Citrus-killing insect found in mid-Peninsula

The Asian citrus psyllid. Photo by the University of California Division of Agriculture and Natural Resources.

Daily Post Staff Writer

The only type of insect that carries a disease known to kill citrus trees has been found in Redwood City and Foster City, a county official said.

Two Asian Citrus Psyllids were discovered — one on Knightsbridge Lane in Redwood City on Feb. 1, and the other on Catamaran Street in Foster City on Jan. 23, said San Mateo County Agriculture Commissioner Fred Crowder.

The Asian Citrus Psyllid is an aphid-like insect that produces a toxin that can cause shoots of citrus trees to die or contort, according to the California Department of Food and Agriculture.

The Asian Citrus Psyllid is light brown and less than a quarter-inch long.

No trace of the disease — called citrus greening disease — has been detected in the area, but if the population of Asian Citrus Psyllids grows in the area, the risk of the disease will increase, Crowder said.

A tree infected by the disease will begin to decline in health and produce bitter and misshapen fruit until the tree ultimately dies, according to Crowder.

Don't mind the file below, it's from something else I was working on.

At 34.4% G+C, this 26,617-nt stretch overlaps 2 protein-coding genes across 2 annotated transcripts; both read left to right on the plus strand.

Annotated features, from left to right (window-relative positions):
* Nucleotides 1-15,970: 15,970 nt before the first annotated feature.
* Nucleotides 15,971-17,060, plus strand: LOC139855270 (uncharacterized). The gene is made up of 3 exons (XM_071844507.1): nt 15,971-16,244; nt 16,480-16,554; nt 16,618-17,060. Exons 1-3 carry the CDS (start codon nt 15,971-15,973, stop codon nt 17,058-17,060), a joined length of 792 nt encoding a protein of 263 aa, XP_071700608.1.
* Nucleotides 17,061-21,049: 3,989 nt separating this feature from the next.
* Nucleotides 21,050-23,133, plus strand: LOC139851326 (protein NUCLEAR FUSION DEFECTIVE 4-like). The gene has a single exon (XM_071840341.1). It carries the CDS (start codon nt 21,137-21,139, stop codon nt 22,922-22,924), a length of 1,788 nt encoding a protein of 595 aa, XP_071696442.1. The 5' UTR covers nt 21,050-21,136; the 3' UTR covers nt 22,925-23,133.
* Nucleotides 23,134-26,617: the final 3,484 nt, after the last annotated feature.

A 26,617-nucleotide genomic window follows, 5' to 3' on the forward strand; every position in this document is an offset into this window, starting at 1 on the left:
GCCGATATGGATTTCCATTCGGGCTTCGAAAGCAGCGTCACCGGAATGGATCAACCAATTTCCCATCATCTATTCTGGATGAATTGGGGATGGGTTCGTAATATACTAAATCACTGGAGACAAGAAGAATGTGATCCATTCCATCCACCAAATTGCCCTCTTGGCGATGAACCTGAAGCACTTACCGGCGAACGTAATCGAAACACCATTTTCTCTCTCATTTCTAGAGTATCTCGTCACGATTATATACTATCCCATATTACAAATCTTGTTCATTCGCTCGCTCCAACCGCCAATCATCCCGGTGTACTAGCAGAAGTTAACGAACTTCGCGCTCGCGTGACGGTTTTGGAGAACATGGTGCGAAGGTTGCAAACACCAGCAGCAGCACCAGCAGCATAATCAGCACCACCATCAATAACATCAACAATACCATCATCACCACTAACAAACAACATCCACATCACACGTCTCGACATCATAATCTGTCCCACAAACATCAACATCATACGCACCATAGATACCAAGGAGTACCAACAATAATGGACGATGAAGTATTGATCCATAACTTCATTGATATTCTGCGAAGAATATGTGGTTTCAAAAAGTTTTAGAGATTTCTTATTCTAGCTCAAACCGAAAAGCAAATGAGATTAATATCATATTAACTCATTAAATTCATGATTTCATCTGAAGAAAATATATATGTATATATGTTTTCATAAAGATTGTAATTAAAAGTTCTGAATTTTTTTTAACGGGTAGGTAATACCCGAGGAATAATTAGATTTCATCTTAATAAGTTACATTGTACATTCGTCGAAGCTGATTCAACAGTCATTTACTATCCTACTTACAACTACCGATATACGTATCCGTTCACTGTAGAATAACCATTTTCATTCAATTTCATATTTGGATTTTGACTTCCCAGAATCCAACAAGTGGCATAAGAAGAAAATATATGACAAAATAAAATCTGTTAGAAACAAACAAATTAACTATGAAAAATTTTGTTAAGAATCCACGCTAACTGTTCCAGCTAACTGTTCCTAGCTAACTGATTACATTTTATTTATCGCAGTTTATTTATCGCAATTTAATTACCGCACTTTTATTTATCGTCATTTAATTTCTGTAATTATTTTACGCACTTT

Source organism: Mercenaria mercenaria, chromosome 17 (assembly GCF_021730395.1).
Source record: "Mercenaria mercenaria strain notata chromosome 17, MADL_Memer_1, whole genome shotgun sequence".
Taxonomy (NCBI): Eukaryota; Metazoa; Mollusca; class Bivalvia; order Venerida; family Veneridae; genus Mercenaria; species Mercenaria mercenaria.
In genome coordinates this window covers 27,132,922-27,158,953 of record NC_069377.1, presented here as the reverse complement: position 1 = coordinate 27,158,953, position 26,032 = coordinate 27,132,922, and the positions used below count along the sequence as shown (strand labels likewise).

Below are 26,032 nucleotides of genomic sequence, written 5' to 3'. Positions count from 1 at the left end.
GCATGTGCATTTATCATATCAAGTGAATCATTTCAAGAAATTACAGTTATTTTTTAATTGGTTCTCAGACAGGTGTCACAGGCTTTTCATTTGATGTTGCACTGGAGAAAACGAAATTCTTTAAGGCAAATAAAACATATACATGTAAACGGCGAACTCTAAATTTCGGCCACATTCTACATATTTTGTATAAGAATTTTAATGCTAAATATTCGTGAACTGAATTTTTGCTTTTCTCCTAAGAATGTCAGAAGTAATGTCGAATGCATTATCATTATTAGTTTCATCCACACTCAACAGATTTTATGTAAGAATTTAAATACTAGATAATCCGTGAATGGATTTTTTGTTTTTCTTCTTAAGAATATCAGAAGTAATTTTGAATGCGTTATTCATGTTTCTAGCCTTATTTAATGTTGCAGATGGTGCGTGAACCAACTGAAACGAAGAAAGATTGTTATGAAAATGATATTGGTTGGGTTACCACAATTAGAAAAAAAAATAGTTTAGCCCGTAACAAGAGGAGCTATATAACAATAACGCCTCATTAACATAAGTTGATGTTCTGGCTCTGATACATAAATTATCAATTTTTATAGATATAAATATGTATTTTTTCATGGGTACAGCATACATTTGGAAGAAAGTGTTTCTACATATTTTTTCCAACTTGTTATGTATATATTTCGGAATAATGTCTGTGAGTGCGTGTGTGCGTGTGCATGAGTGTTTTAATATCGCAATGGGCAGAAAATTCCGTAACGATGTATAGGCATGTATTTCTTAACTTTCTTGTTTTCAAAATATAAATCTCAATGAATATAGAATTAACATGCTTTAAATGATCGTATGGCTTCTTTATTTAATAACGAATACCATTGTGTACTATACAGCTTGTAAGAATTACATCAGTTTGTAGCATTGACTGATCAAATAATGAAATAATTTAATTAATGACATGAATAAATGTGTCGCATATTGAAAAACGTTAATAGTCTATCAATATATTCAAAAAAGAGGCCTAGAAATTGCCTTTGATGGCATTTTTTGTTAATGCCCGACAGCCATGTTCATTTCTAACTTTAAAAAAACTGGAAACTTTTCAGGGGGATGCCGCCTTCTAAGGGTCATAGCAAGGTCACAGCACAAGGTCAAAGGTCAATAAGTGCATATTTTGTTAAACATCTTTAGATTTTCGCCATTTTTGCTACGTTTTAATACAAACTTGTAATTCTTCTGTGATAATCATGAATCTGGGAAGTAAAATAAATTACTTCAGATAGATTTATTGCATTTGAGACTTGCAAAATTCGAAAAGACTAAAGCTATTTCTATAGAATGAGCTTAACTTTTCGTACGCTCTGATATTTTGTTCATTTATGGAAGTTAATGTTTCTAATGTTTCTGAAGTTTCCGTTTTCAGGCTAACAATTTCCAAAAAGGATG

There is no danger to people who eat the fruit, other than experiencing a bad taste.

While the farms in San Mateo County don’t grow citrus, many neighborhoods in Redwood City have lemon trees, as do other cities along the mid-Peninsula.

In order to make sure the local citrus trees are safe from the disease that Asian Citrus Psyllids carry, Crowder said trees within a 164-foot radius from where the insects were found will be sprayed.

Crowder said his office will be in touch with residents whose trees need to be sprayed.

Who to call if you see bug If anyone sees a bug that looks like an Asian Citrus Psyllid, they should call the county’s office of agriculture at (650) 363-4700.